James R. Lyle and Paul E. Black, Testing BIOS Interrupt 0x13 Based Software Write Blockers, Proc. of ECCE 05, to be published, Monaco, March 2005.

    This paper reports observations and experience in the Computer Forensics Tool Testing (CFTT) project while developing methodologies for testing software write block (SWB) tools. A write blocker allows access to all digital data on a storage device while not allowing any changes to the storage device. The basic strategy is for a filter to intercept I/O commands sent to the hard drive and only allow commands that make no changes to the device. While such a filter can be either software or in hardware, this paper only discusses testing interrupt 0x13 based software write blockers.
    Although simple enough in the abstract, the details of the SWB tool behavior specification had subtleties. Even after developing a specification, deciding the number, type, and constitution of test cases was challenging.
    For testing, a driver sends BIOS interrupt 0x13 commands to the SWB tool. A monitor intercepts and counts the commands allowed by the SWB tool. Additional scripts automated much of the testing and program invocation.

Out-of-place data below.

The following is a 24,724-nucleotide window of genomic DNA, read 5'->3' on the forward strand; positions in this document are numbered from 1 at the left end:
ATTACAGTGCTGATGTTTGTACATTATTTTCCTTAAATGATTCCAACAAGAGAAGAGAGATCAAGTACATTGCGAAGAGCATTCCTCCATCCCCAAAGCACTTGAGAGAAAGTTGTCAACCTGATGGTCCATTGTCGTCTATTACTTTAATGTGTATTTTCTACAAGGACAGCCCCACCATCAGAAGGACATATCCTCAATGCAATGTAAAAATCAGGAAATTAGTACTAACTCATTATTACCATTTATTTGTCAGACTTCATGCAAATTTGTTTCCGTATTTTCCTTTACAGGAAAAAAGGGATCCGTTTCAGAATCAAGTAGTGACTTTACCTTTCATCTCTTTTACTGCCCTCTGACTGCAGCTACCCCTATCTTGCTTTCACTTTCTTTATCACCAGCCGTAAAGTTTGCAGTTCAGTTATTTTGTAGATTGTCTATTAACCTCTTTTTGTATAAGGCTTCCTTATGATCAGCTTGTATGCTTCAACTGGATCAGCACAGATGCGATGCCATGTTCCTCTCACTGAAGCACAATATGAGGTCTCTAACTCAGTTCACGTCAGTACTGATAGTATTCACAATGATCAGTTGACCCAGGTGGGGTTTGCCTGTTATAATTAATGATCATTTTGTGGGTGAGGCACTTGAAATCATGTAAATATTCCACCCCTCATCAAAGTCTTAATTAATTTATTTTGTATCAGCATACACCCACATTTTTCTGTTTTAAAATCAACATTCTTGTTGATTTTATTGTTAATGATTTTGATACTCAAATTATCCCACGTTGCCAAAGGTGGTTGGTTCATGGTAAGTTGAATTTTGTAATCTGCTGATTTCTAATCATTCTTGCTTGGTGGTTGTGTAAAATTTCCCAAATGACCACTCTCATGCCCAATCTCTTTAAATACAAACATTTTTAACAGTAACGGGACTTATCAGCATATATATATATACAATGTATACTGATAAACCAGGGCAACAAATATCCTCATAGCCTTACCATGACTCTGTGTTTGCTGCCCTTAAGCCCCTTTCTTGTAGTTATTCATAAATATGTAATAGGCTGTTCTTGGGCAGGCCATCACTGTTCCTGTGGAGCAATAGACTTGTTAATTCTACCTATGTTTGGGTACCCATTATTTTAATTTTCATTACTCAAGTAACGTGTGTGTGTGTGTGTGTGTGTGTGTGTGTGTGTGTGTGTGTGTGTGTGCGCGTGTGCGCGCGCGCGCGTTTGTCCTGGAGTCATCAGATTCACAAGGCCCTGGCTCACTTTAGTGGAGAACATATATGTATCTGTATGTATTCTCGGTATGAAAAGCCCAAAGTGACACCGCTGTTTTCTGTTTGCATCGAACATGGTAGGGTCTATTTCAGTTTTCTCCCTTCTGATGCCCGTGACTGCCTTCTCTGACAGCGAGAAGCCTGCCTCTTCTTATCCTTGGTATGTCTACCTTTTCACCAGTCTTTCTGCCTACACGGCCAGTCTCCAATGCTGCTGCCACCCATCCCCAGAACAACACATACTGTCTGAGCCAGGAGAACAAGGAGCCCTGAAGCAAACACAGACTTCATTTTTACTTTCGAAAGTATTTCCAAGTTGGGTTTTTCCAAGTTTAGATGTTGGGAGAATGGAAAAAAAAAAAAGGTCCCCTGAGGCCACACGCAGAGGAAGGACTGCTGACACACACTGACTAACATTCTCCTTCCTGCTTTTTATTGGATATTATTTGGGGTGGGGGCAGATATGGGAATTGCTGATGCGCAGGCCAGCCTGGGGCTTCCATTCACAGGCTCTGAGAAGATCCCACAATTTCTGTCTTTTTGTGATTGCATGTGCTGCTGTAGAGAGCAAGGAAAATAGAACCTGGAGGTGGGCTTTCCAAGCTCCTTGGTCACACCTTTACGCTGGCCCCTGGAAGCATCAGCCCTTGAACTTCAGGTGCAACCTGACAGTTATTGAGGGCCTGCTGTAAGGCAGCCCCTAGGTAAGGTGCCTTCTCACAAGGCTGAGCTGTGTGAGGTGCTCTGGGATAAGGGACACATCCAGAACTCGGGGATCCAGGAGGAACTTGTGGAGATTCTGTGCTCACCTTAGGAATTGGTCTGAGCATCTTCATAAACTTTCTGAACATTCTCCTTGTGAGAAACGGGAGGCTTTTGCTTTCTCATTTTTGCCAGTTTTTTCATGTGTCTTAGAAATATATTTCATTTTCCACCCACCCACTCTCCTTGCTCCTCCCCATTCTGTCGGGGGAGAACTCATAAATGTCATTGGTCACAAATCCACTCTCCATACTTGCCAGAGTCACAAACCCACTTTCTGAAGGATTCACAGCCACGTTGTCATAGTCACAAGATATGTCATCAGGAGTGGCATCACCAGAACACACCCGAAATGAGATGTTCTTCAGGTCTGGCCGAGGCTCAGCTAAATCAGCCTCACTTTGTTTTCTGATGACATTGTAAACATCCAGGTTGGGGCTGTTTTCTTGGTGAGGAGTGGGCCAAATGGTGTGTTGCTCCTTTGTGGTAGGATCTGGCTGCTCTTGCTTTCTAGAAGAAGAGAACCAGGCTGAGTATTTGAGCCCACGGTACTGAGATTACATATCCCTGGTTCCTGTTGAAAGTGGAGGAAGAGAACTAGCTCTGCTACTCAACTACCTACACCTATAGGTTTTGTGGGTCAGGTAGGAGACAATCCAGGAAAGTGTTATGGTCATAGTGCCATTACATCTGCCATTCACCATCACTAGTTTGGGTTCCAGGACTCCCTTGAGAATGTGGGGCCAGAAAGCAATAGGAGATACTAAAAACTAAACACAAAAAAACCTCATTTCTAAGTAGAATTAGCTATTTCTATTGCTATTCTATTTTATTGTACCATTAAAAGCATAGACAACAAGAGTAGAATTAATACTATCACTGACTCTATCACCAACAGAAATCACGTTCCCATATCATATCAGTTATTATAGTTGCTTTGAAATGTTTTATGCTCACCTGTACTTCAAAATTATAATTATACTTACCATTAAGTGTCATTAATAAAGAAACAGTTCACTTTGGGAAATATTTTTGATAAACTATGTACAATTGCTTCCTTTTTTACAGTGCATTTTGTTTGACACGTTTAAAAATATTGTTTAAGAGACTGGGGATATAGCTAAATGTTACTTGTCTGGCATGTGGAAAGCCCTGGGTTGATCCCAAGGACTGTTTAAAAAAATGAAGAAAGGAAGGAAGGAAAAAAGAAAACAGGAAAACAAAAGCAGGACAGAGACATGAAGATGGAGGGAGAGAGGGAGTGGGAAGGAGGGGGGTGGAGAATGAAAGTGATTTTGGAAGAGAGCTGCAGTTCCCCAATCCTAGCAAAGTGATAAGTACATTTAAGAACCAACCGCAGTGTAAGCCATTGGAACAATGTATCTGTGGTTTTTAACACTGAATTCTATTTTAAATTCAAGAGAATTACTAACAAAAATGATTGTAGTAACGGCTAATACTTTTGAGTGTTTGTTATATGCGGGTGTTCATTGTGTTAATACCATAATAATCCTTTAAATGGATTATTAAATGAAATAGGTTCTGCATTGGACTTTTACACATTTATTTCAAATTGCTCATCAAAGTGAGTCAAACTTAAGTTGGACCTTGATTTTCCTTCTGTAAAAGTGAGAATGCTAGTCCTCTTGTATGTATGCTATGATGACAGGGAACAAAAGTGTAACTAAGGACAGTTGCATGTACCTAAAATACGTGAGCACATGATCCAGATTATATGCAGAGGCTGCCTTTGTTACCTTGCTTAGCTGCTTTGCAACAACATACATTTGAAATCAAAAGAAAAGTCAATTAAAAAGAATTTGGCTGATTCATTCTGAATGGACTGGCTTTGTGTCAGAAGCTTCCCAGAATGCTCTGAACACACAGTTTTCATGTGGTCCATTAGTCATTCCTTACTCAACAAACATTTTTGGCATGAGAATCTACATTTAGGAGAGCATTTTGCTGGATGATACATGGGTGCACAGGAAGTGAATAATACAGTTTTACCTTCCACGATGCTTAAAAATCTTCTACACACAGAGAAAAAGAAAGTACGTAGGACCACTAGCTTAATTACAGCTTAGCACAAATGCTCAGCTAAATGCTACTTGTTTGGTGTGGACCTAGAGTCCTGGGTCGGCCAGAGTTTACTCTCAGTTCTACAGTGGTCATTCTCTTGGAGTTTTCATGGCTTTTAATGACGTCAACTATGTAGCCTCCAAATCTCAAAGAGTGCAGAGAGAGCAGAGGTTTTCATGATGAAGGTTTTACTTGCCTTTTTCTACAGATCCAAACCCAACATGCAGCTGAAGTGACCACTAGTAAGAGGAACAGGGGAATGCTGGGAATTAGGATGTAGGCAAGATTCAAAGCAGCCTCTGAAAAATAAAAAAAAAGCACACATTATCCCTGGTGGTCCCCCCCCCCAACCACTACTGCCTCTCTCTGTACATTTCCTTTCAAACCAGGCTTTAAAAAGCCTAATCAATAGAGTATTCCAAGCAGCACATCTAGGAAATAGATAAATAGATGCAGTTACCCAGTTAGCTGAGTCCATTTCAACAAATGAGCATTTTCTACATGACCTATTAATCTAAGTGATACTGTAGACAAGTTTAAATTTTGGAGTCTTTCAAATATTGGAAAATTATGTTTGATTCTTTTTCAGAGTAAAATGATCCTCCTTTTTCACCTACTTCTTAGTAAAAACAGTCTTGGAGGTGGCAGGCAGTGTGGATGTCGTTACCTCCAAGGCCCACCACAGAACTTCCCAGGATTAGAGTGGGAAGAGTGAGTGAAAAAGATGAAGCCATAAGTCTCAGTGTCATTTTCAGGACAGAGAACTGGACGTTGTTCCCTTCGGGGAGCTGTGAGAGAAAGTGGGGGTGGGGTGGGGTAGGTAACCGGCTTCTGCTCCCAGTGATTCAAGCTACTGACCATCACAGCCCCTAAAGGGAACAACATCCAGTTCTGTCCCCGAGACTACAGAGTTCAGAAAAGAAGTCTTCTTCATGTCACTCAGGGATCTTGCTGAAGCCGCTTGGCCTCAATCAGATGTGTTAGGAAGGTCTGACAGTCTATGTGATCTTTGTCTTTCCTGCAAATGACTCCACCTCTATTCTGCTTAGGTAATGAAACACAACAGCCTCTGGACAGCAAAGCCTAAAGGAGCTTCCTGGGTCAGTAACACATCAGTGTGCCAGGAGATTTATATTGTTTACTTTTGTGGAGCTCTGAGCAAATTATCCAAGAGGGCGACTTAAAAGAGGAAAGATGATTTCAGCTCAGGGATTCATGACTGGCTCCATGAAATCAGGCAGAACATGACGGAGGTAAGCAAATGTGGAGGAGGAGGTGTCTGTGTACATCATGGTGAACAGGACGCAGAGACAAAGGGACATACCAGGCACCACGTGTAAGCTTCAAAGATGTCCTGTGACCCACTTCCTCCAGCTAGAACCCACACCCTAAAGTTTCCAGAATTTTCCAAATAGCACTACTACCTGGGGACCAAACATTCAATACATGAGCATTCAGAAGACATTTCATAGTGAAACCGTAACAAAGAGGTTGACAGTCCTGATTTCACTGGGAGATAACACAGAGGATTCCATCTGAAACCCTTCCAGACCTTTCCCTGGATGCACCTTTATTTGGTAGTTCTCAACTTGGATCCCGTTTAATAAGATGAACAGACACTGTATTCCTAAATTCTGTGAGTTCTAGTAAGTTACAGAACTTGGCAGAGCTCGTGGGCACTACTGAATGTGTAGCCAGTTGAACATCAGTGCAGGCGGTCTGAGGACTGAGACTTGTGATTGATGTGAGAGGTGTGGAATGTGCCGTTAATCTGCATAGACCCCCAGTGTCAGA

We have tested seven software write block tools: four versions of one tool and three versions of another. More importantly, no two versions behaved in exactly the same way. We found other anomalies, too.
    The driver and monitor themselves were validated separately with an emphasis on watching for errors that may allow invalid results. Although we wrote a few simple programs to exercise the pieces of the test harness, we felt that manual code review by experienced programmers was the most productive and illuminating strategy. The coding anomalies found would not cause invalid testing results.

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Updated Fri Apr 15 12:36:30 2005

by Paul E. Black  (paul.black@nist.gov)

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